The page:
The Event Logger outputs structured logs, as Json objects. These can be processed on any platform that can read Json files.

A sample log file is shown below.

{"ticks":637799309335620180,"peer":"088edbc1-1d1f09b5","type":"Ubiq.Messaging.NetworkScene","event":"Awake","arg1":"DESKTOP-F1J0MRR","arg2":"System Product Name (ASUS)","arg3":"f73fe01b1e21031d49274a1491d1d6b5714c92e9"},
{"ticks":637799309087959820,"peer":"26a6ee77-3cec71fe","type":"Ubiq.Messaging.NetworkScene","event":"Awake","arg1":"Oculus Quest","arg2":"Oculus Quest","arg3":"b8db4746286db62ecad4c6fa13f17ab6"},

In this example, two peers - a desktop PC (Unity Editor) and an Oculus Quest - join a room. The NetworkScene and VoipPeerConnectionManager both log events.

Some Json members are defined by the Emitter type. For example, the ContextLogger writes the objectid of the context passed to it on creation. The arg members correspond to those passed to the Log() method. All entries include a timestamp and the Id of the Peer that generated the log. Timestamps are given in .Net Ticks.


Python can be used to analys logs programmatically. The Jupyter notebook below shows how to import and process logs using Pandas, a powerful data analysis library for Python.

Image of Jupyter Notebook Code


Structured event logs are amenable to being viewed in a table. Microsoft Excel PowerQuery can import Json files and load events into Excel Worksheets.

To do this:

  1. Open a new Workbook
  2. From the Data tab, choose Get Data -> From File -> From Json
  3. Open the log file, for example Application_log_2021-04-23-10-56-03_0.json
  4. Select the List header and click Convert To Table. This will instruct Excel to treat each entry as a row.
  5. Leave the Default Values in place and Click OK. The View will now appear as a Column.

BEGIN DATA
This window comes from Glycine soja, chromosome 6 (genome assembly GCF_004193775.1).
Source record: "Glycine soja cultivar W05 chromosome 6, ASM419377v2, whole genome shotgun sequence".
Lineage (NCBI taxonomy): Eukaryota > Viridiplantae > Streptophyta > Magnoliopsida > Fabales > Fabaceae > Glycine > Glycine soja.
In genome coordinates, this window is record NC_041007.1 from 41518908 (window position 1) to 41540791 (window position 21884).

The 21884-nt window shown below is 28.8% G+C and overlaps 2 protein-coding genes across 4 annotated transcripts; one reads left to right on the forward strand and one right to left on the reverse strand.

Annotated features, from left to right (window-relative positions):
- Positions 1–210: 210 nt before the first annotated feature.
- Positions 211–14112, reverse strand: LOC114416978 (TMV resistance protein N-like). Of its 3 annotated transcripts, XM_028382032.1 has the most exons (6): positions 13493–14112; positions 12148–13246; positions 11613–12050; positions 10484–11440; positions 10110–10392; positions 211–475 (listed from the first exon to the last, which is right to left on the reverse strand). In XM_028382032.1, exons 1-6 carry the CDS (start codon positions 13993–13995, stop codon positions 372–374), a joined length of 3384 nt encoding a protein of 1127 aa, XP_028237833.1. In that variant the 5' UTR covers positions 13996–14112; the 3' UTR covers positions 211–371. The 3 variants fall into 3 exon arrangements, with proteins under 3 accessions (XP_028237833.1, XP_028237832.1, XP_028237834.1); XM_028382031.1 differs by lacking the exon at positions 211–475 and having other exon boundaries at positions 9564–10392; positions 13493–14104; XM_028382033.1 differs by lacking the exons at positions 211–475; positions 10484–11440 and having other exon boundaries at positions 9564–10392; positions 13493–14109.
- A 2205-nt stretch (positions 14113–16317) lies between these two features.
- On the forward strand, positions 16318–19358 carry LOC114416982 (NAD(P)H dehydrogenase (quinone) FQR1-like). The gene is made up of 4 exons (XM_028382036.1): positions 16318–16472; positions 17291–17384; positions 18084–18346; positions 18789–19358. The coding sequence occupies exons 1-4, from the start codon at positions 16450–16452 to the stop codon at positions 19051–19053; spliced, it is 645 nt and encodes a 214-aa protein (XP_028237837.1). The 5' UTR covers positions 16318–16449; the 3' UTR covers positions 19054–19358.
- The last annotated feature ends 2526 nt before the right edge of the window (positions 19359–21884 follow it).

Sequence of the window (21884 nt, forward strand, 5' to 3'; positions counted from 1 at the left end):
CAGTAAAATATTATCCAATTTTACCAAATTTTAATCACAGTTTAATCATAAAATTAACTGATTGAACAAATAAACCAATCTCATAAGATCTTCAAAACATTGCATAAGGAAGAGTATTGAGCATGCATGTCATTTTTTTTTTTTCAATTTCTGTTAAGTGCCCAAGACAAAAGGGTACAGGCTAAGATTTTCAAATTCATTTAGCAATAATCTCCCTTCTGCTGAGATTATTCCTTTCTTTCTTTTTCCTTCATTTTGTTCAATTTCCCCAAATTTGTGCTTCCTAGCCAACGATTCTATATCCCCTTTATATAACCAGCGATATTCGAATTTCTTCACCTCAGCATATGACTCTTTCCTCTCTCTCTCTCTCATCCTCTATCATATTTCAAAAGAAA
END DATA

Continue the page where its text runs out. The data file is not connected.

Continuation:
6. Use the button in the top right to add the Expand Column step. This will split each record into a set of columns. Make sure to click Load More... if visible to ensure you get every possible field in the table.
  7. Click OK
  8. Click Close & Load to build your table.

You can now order by Ticks, and filter columns such as Events.


Like Python, Matlab can load Json using the jsondecode function.

% Read the text file and use jsondecode to produce a cell array of
% structures.

events = jsondecode(fileread("Debug_Log.json"));

% The structures will have different fields, so we must use loops to filter
% them before they can be combined into a single struct array or table.

% Below, find all the events of type SpawnObject, and combine them into a
% new array.

spawn = [];

for i = 1:numel(events)
   % The curly braces access the contents of the cell i, which is the
   % struct itself.
   s = events{i};
   if categorical(cellstr(s.event)) == categorical("SpawnObject")
       spawn = [spawn; s];

% Convert the new array into a table
T = struct2table(spawn);

% Use the table to change the type of the sceneid column so we can easily
% split the events by which peer they are from.
T.peer = categorical(T.peer);

% Filter the events to keep only those emitted by the Peer that initiated
% the spawn
T = T(T.arg3,:);

% Plot the number of objects spawned over time, by each Peer
hold all;
peers = unique(T.peer);
for p = peers'
   spawned = T(T.peer == p,:);

xlabel("Time (ticks)");
ylabel("Number of Objects");

Matlab Plot